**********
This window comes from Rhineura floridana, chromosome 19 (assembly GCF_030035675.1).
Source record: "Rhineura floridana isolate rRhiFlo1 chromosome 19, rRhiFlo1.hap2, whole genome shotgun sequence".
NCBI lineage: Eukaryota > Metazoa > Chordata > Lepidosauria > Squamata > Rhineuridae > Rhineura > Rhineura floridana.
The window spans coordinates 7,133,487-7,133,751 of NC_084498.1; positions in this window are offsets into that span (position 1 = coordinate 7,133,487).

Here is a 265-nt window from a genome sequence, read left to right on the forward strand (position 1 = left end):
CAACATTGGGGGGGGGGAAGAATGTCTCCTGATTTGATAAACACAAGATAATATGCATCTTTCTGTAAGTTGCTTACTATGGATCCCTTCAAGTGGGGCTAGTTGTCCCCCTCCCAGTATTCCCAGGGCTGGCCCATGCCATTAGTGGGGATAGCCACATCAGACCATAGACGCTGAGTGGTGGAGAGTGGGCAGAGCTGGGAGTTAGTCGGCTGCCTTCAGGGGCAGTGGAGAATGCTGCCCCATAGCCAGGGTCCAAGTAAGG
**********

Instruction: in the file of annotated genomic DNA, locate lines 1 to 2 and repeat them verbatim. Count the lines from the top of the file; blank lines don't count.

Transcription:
This window comes from Rhineura floridana, chromosome 19 (assembly GCF_030035675.1).
Source record: "Rhineura floridana isolate rRhiFlo1 chromosome 19, rRhiFlo1.hap2, whole genome shotgun sequence".